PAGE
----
A Brief History
On April 23, 1985, Coca-Cola, that icon of American soft drinks, one of the symbols of what stands for America, changed its formula! A mistake of epic proportions, eventually Coke had to bring back “Coca-Cola Classic.” As idiotic as the decision may seem in hindsight, Coke had good reason to change the formula. Pepsi-Cola had steadily been gaining market share, and blind taste tests proved that people preferred the sweeter Pepsi, and that people preferred an even sweeter alternative. Still, even Fidel Castro was upset with the New Coke! At times, otherwise smart executives make bad decisions. Here are 10 of the most famous blunders by business people or corporations.
10. George Foreman Grill, Hulk Hogan.
Hulk, properly known as Terry Bollea, made the massive blunder of choosing to endorse a blender instead of the table top grill that became the incredibly successful George Foreman Grill. Foreman made a fortune endorsing the grill, and the Hulkster did not.
9. Elvis Presley, Songfellows.
In 1954, Elvis auditioned for a singing group called the Songfellows, which shortly afterward should have changed their name to the Sadfellows because they turned down Elvis for the job. Amazingly, Elvis was also turned down for a job singing with another band shortly afterwards.
8. Alternating Current, Thomas Edison.
One of the greatest thinkers of all time, Edison missed the boat on this one, insisting on backing Direct Current electrical systems and spending a fortune on the “electrical war” while the country decided whether to go AC or DC.
7. Iridium, Motorola.
In 1998, when it should have been blatantly apparent that cell phones were taking off in a big way, Motorola invested heavily in the Iridium satellite telephone system. Already obsolete because of the success of cell phones, Motorola lost $8 billion on this foolish venture.
6. DOS, Seattle Computer Products.
It is hard to believe that as recently as 1980 the state of the art with computers was so primitive compared to today, but it was, and Microsoft was a small mostly unknown company. Microsoft bought the computer operating system DOS from Seattle Computer in order to provide IBM an operating system they had contracted Microsoft to design. Sale price, $50,000! Of course, the real value is probably closer to a billion dollars or more, especially as this deal is basically the one that launched Microsoft on its way to supremacy of the computer world. Feeling like they were cheated, Seattle Computer sued Microsoft in 1986 and had to settle for an additional $1 million.
5. Babe Ruth, Boston Red Sox.
After the 1919 baseball season the Boston Red Sox owner sold the rights to George Herman “Babe” Ruth to the New York Yankees for $100,000 and a $350,000 loan. Why would they do that when Ruth had been racking up stellar years as a pitcher and had just emerged as the premier hitter in baseball? Apparently to finance a play. Today we do not know for sure, but we do know this was the most famous and most disastrous sporting business blunder of all time.
4. Louisiana Purchase, France.
Back in 1803, Napoleon I made the decision to try to hold on to Haiti and sell the Louisiana territory to the United States for $15 million. What he got rid of became 15 of our states and parts of 2 Canadian provinces, worth thousands of times the price paid. Haiti, on the other hand, is a miserable poor country that got its independence from France anyway.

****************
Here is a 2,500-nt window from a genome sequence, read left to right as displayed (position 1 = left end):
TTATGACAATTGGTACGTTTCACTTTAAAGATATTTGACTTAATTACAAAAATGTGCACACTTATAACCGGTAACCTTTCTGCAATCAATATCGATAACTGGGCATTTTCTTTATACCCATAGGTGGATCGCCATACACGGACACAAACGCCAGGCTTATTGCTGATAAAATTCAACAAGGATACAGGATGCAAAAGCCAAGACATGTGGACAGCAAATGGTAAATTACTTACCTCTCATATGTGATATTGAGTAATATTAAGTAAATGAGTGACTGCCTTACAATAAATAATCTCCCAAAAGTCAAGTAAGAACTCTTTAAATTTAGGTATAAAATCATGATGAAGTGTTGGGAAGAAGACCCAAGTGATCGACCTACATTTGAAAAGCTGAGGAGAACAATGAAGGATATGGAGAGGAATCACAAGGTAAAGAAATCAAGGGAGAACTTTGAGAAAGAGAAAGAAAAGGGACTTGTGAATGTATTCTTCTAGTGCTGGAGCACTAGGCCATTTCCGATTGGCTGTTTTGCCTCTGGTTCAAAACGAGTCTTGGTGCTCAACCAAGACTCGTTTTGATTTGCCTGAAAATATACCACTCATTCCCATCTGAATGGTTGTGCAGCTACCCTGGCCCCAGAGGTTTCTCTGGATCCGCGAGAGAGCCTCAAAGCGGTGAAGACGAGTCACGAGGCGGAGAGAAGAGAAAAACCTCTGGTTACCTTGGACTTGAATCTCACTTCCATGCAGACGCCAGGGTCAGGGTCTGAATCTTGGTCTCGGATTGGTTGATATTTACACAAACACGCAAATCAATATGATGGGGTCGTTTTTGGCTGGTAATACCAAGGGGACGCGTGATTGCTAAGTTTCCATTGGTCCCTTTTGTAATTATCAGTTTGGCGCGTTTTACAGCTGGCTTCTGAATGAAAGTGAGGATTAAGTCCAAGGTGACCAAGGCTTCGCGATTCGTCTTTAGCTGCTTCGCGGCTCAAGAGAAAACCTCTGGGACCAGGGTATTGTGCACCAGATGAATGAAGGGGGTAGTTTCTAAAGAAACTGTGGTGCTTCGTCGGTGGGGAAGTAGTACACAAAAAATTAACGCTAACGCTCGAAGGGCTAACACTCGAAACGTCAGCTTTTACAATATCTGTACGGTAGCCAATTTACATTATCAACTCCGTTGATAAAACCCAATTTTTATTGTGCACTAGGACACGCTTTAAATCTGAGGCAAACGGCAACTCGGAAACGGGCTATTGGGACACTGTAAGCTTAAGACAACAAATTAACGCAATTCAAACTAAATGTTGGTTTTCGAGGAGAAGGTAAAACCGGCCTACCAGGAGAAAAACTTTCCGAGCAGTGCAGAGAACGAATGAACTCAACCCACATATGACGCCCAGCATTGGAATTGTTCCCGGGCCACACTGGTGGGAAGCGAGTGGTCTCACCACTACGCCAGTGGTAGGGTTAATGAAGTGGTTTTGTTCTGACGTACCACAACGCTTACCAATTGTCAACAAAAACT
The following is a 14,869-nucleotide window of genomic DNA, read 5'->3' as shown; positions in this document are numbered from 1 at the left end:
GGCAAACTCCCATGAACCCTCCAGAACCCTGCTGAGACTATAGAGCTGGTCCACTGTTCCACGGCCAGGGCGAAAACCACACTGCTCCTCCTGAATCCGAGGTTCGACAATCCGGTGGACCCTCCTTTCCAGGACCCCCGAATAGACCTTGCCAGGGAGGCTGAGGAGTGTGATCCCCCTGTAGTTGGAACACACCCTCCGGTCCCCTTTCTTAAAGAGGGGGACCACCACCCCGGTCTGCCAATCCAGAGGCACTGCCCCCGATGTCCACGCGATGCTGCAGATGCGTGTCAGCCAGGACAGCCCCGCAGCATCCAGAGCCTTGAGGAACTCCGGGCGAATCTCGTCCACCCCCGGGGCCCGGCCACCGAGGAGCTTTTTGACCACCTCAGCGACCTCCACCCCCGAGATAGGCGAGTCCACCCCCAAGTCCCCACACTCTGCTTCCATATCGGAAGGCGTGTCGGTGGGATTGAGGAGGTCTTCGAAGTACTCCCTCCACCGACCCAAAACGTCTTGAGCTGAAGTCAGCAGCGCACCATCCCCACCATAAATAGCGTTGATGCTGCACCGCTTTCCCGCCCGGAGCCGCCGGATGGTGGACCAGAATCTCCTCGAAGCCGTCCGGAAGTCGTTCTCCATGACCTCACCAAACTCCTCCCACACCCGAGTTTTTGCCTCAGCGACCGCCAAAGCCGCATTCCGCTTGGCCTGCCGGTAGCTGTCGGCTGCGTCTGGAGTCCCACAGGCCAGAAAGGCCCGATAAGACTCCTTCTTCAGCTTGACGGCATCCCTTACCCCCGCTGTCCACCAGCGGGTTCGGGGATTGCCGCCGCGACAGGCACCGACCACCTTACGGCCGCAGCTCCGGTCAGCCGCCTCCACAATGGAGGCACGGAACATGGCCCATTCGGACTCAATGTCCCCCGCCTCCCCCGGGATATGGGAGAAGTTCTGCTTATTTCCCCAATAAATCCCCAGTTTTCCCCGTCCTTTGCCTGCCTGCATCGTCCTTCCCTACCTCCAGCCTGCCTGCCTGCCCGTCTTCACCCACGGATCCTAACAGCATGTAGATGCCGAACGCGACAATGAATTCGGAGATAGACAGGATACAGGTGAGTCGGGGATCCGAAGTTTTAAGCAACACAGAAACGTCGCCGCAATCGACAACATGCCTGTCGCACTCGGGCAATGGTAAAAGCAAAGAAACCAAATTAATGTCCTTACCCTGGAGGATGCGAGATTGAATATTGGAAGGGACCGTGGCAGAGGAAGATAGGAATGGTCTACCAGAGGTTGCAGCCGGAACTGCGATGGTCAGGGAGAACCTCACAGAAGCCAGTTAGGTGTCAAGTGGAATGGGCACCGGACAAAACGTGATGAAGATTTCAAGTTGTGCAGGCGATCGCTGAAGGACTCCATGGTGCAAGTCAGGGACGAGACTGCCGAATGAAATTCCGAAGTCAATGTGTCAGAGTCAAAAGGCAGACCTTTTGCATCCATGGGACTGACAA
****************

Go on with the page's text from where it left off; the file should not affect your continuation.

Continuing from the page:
3. Concorde SST, BAC and SUD.
A joint venture that was supposed to include France, The United Kingdom and The United States, the US pulled out in 1971 leaving the other two countries holding the proverbial bag. A supersonic passenger airliner, the SST had to fly at a high altitude to efficiently zip along as designed. Unfortunately, flying at 60,000+ feet means serious harm to the upper atmosphere and the ozone layer. Additionally, it was realized that the sonic boom created by the supersonic flight made flying over populated areas unacceptable, and the US forbade such over land flights. For whatever reason, the French and British governments heavily subsidized development of the Concorde and 20 of the $160 million jets (today’s dollars) were built and operated from 1976 to 2003. Only rich people or those with generous expense accounts could afford to fly on the fast jet. In typical Soviet fashion, the USSR felt compelled to produce their own copycat version, known derisively in the West as the Concordski.
2. New Coke, Coca-Cola.
As discussed above, the American and international public was shocked that the company would change something seen as comparable to the torch held high by the Statue of Liberty. Southern Americans especially saw the change as a Yankee conspiracy to diminish a Southern tradition. (Coke and Pepsi are both Southern creations.)
1. The Edsel, Ford Motor Company.
The poster child for marketing disasters, the Edsel was supposed to be an upscale car line with several models, all of which became a national joke. Built for the 1958, 1959 and 1960 model years, the Edsel faded into History and Headlines taking millions of wasted Ford dollars with it (almost $3 billion in today’s dollars). Although the car itself was not bad and actually sported some innovative features (such as standard seat belts, self-adjusting brakes, and child proof locks) something about it just went wrong. Maybe the styling, maybe the marketing, or maybe the car gods just decided to make the Edsel synonymous with failure.
Question for students (and subscribers): What do you think was the worst business blunder? Please let us know in the comments section below this article.
Your readership is much appreciated!
For more information, please see…
Feinberg, Mortimer. Why Smart People Do Dumb Things: The Greatest Business Blunders – How They Happened, and How They Could Have Been Prevented. Fireside, 1995.
Harvey-Jones, John and Geoff Tibbals. Business Blunders. Robinson Publishing, 1999.